By Bjorn Fehrm
April 27, 2017, ©. Leeham Co: Airbus Group presented its first quarter results this morning. There were no surprises. Revenue and earnings were a bit lower than expected, but this is because a part of the company has been sold, the Defense & Space Electronics division.
There was no news on the problematic A400M. Negotiations with the customers have just begun, any results will take time to materialize.
The Airbus (the group is now called simply Airbus) revenue and adjusted EBIT (before Mergers & Acquisitions) were as expected, €13bn (€12.2bn 1Q2016) and €240m (€500m). Reported EBIT was €900m, boosted by the sale of the Electronics division.
The commercial aircraft division is the motor of the group with 75% of revenue and 117% of adjusted EBIT. Helicopters had sales which has picked up, but results are affected by lower use of the helicopters that have been sold. Defense (ex A400M) is doing ok in a non-expanding market.
Guidance for 2017 is kept.
Sales have been slow at net six aircraft, but deliveries are higher than last year at 136 aircraft compared to 126 1Q 2016.
Airbus plans to deliver around 200 A320neos during 2017. Key to achieving the target will be engine deliveries, especially from Pratt & Whitney. The Pratt & Whitney engine issues are worked upon. There will be more testing during the year to make sure the fixes also work. Airbus has flexibility to substitute ceo models instead of neo. This has already started with JetBlue extending its stream of A321ceos instead of taking neo models. Rate 60 in 2019 is in plan.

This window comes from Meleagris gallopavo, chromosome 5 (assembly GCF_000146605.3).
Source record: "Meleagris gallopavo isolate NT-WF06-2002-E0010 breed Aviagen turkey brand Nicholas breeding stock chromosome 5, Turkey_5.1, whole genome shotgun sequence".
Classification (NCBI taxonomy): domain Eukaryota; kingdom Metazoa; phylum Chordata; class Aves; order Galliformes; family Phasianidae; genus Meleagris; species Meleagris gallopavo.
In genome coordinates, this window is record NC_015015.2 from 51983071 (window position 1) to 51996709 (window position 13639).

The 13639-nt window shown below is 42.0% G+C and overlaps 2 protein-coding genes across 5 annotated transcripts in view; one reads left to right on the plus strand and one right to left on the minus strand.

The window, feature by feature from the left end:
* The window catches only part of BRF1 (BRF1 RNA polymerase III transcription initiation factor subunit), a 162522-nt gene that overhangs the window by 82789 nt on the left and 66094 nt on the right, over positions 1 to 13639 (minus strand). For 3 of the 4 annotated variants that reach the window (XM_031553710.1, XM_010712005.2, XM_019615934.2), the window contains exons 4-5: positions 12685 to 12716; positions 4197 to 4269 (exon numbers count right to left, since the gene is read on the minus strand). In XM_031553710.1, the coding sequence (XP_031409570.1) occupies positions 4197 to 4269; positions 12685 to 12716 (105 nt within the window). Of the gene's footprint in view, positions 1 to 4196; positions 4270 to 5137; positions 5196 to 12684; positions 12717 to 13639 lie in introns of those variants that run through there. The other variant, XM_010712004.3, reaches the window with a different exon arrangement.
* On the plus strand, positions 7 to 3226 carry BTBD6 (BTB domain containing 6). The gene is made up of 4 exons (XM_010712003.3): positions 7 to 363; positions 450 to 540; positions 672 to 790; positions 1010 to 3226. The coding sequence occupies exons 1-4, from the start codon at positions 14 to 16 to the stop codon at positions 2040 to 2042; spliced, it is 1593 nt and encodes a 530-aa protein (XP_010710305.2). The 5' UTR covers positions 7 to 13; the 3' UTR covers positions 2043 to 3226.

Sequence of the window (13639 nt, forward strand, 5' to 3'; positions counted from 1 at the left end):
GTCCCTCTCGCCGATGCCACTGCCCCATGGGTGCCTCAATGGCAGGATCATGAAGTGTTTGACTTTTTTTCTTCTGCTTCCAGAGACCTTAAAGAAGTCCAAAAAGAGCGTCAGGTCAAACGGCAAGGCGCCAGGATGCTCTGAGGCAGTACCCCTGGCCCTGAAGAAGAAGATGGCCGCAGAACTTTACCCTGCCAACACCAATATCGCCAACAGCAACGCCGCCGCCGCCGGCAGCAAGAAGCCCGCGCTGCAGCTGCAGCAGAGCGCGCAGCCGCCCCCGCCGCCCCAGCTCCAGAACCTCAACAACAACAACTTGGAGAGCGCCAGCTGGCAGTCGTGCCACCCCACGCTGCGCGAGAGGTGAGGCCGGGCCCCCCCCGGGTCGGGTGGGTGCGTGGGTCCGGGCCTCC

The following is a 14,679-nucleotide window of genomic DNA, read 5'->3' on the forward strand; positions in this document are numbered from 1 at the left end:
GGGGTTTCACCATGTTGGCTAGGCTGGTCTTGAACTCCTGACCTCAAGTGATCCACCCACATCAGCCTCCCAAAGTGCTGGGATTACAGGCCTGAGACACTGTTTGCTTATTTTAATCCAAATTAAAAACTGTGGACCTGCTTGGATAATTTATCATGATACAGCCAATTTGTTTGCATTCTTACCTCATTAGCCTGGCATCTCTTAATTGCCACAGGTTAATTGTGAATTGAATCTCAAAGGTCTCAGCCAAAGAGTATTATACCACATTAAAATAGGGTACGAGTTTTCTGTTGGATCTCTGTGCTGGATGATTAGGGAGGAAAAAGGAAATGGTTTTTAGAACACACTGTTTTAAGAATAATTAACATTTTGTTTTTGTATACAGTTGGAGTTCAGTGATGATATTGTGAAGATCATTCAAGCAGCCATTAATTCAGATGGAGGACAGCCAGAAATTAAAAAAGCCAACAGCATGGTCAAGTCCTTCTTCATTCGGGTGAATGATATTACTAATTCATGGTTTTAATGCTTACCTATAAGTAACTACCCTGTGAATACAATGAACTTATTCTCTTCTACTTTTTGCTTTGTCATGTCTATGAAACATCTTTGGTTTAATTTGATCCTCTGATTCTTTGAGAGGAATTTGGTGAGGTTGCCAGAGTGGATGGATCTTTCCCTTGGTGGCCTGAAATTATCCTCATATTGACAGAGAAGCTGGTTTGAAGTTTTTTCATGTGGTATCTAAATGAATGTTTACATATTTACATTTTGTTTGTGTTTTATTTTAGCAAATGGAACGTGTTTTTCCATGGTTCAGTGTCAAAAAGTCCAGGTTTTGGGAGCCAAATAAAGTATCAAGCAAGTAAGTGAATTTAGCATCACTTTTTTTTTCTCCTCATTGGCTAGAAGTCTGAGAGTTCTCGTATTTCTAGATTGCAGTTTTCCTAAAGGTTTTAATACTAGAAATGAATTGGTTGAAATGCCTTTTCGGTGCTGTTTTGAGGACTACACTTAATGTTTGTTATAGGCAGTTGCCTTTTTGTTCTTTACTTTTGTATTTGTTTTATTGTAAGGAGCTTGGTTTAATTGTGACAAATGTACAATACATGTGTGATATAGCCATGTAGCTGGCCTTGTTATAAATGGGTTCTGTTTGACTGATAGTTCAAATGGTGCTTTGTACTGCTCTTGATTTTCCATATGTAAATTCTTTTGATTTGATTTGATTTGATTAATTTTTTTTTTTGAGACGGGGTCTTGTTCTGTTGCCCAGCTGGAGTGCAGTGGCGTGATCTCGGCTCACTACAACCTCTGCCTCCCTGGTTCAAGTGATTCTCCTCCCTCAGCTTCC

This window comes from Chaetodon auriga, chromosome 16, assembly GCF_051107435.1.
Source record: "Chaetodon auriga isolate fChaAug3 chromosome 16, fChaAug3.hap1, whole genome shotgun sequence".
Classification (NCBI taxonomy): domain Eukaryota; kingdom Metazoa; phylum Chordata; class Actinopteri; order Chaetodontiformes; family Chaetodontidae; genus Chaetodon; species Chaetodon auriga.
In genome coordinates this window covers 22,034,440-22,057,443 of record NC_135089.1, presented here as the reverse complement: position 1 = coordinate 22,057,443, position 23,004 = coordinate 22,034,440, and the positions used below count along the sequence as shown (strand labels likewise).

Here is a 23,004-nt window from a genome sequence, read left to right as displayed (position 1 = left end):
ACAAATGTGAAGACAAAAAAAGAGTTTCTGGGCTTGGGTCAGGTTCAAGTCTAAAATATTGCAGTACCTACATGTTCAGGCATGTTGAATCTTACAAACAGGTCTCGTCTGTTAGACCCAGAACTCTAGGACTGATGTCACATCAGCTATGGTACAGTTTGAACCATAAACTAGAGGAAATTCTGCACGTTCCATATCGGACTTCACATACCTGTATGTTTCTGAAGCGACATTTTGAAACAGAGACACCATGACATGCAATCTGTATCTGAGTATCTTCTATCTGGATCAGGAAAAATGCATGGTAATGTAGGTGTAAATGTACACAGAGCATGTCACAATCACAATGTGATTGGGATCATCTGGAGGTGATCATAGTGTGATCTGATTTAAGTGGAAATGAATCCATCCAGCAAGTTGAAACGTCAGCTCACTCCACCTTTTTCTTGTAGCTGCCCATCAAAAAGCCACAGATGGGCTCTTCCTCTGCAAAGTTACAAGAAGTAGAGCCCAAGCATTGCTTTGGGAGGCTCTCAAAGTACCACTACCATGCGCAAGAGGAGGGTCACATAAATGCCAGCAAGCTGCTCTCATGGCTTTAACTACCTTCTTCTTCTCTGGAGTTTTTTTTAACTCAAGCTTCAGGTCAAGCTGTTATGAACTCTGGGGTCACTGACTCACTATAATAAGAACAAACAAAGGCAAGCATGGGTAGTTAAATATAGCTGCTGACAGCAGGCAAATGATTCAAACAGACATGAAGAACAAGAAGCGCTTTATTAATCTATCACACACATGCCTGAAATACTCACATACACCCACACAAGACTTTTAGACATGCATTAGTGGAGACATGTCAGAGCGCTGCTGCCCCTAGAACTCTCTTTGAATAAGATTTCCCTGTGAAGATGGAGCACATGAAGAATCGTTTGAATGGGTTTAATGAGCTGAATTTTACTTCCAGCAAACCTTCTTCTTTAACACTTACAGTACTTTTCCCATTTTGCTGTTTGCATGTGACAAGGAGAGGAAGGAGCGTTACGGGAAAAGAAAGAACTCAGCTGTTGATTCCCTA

The first flight of the A330neo has moved from end of the second quarter to after the summer. Delivery is set for first half 2018. Airbus is not worried it can fill the still open 2019 slots. The A330neo has good margins and there is pricing flexibility if needed. The present rate six is comfortable. It would be easy to land at rate seven, should it be needed, as the slowing down to rate six is still ongoing.
Sub-supplier deliveries (read: cabin items) are picking up, 13 (6) aircraft were delivered during 1Q. There are still quality issues on toilets and seats but these are now handled in the field. Rate 10 at end of 2018 is in plan.
The lowering of the production rate to wait out the market is progressing to plan. Cabin densification projects has eased the pressure for new engines for now.
The market is still weak and the Super Puma grounding for the North Sea is still not resolved (grounding in 2Q 2016). Deliveries were up at 78 units (56) as was revenue €1.29bn (€1.16bn) but EBIT was down at -€2m (€33m).
Revenue down at € 2.1bn (€2.5bn) as the Electronics division was sold (revenue about €0.5bn). Adjusted EBIT (ex spin off) was down at €63m (€107m).
A total of 4 A400M were delivered during 1Q. Airbus has entered in negotiations with the six Nations customer organization OCCAR. It’s too early to say what will be the result of these negotiations. Any adjustments to provisions will have to wait until the negotiations are finished.